|With the year 2002 upon us, miller's pond
celebrates its 5th anniversary with an interview with Judith Sornberger
and a dazzling array of poets, including our top three winners in the Loella
Cady Lamphier Prize for Poetry Contest.
Throughout these past five years, I have had
the privilege to meet many fine poets and enjoy their works. I have
also had the opportunity to make several observations concerning the publishing
world of poetry, which I would like to share with you dear readers at this
While miller's pond has consistently
received larger numbers of submissions with each passing year, enabling
us to consistently publish larger volumes of quality poetry each year,
the number of our sales has proportionally diminished. In talking
with editors of other poetry magazines, I find this is becoming the norm,
and that saddens me.
Small, independent presses like H&H Press
can only continue to publish magazines if it has adequate support from
its readers and contributors. We do not have the financial backing
of an educational institution to keep us afloat. Nor are we non-profit
organizations that can request grants for publication purposes. Our
income comes from subscribers. And it is only that income, plus our
own personal "donations" which enables us to continue publishing.
If you are a poet, and submit your work to
magazines, please be aware that those magazines are as dependent on your
support financially, as you are dependent on those magazines to provide
you with a place to send your work for publication. It is a
coexistence in which neither can exist for very long without the other.
Granted, there are many markets out there to submit to, and if one magazine
folds, there are always others to take its place. But what happens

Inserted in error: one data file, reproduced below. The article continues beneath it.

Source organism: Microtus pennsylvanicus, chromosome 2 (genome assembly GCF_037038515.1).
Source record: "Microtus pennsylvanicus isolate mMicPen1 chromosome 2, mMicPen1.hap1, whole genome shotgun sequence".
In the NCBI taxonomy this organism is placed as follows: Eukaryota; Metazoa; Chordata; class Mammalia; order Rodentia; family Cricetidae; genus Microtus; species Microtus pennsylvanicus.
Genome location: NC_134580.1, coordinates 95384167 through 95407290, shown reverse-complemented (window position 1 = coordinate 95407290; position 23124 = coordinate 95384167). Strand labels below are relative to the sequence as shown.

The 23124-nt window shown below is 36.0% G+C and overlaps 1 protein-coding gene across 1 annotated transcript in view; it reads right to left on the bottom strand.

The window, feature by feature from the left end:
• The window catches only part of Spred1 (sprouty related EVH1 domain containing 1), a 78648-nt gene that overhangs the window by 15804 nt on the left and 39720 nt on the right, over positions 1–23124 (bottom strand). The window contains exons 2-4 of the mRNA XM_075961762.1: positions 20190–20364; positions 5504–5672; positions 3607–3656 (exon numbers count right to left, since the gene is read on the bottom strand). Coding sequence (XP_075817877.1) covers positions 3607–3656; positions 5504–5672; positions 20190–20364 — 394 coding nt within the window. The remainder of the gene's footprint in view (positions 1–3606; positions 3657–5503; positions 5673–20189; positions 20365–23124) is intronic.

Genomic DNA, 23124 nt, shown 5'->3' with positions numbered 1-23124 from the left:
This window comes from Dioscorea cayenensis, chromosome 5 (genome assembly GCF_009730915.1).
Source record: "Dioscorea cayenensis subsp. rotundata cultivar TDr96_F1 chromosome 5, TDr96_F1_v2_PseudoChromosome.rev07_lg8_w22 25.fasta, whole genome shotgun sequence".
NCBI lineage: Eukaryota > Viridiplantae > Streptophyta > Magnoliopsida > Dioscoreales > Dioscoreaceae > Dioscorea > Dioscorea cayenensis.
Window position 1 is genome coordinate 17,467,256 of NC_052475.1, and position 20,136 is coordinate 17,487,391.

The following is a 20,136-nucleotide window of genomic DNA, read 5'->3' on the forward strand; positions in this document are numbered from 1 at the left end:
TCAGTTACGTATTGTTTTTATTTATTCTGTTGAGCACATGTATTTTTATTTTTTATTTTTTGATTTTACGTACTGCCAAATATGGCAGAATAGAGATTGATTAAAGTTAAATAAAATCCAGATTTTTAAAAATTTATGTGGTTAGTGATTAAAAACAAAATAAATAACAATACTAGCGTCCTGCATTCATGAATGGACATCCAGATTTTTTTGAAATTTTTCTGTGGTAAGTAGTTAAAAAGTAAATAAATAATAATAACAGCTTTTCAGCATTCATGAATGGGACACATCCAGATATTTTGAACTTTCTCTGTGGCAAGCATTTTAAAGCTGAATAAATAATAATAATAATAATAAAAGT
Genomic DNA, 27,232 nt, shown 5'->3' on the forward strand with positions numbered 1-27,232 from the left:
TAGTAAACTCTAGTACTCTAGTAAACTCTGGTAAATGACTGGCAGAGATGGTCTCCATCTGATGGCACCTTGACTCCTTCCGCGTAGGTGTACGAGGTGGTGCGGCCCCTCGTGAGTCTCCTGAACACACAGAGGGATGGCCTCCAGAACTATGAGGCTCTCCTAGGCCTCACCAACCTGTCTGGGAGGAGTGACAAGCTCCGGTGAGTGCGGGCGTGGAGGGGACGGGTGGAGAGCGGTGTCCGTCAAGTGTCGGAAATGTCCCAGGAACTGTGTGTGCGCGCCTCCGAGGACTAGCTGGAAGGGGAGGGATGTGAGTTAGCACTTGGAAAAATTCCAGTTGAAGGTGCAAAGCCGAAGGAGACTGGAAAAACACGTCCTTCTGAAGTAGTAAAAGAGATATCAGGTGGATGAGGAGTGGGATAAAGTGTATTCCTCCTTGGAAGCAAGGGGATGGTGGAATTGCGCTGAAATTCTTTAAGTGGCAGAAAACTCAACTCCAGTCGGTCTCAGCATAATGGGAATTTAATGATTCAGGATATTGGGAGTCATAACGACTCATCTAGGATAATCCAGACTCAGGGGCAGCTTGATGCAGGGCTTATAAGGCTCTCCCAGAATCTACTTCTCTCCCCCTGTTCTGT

in the long run is that as the market base shrinks, so to does the chances
of a poet finding a magazine that can/will accept his/her work because
the competition consequently grows to fierce proportions. There are
many more poets than there are markets.
Whether you are simply a reader or a poet who
submits to miller's pond or Two Rivers Review, or Ploughshares
is not the point here. The point is, if you find a magazine you like,
help keep it around by buying a copy. If you haven't bought any poetry
magazines at all this year, yet have submitted your poetry with expectations
of receiving an acceptance, ask yourself why would you want to submit to
a magazine you don't even read.
If you are one of the lucky poets who has received
an acceptance from a poetry magazine, show your thanks for the magazine
that supported you and your work by returning that support with a subscription,
or at least the purchase of 1 or more contributor's copies. This
way you are helping to ensure the future of the magazine, as well as helping
keep a poetry market available for your future submissions.